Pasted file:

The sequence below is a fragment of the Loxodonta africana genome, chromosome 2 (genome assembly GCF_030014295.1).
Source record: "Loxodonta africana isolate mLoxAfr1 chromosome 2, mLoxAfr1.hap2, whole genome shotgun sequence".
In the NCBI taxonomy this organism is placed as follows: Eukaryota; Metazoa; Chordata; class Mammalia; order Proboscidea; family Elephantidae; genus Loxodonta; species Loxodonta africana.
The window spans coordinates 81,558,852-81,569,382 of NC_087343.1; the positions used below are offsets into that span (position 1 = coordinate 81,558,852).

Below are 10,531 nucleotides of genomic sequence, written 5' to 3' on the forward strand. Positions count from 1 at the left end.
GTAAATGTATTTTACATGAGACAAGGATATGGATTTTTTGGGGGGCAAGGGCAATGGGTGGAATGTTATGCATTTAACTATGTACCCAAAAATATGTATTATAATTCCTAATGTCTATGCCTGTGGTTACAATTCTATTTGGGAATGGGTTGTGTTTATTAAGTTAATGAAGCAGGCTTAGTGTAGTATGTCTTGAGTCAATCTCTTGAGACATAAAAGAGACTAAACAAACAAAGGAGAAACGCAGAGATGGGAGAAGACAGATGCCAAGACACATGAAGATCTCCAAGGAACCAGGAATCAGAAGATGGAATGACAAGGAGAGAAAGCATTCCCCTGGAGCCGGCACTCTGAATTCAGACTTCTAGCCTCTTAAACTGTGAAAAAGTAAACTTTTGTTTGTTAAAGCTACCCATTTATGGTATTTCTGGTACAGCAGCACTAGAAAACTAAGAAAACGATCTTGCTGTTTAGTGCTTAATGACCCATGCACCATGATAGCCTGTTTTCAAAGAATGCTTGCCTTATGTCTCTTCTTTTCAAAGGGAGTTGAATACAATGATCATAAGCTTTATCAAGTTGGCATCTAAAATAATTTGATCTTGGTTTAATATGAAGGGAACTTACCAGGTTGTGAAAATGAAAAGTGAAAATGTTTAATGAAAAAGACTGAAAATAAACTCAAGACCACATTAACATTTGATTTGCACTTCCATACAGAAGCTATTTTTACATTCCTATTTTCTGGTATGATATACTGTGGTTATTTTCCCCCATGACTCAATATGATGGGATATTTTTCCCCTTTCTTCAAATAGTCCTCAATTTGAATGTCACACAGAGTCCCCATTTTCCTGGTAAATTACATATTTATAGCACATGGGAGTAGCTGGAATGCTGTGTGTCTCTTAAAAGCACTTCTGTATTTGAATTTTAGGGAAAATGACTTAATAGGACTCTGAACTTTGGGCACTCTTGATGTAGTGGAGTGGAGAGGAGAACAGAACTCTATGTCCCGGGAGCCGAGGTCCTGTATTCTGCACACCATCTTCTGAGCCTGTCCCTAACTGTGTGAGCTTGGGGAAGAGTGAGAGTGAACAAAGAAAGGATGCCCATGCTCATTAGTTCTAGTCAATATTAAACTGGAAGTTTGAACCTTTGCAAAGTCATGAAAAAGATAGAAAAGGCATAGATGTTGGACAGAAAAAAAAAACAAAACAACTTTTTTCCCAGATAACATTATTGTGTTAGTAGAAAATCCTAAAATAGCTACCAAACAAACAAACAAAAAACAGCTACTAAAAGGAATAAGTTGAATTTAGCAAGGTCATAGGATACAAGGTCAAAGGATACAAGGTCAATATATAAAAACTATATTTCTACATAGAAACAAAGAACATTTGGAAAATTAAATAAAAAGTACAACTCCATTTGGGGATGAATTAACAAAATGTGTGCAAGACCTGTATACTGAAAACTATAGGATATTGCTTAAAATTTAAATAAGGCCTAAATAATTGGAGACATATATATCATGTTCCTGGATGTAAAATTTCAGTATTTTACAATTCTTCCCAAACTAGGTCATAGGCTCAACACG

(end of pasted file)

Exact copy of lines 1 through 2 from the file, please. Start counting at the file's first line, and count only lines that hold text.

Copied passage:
The sequence below is a fragment of the Loxodonta africana genome, chromosome 2 (genome assembly GCF_030014295.1).
Source record: "Loxodonta africana isolate mLoxAfr1 chromosome 2, mLoxAfr1.hap2, whole genome shotgun sequence".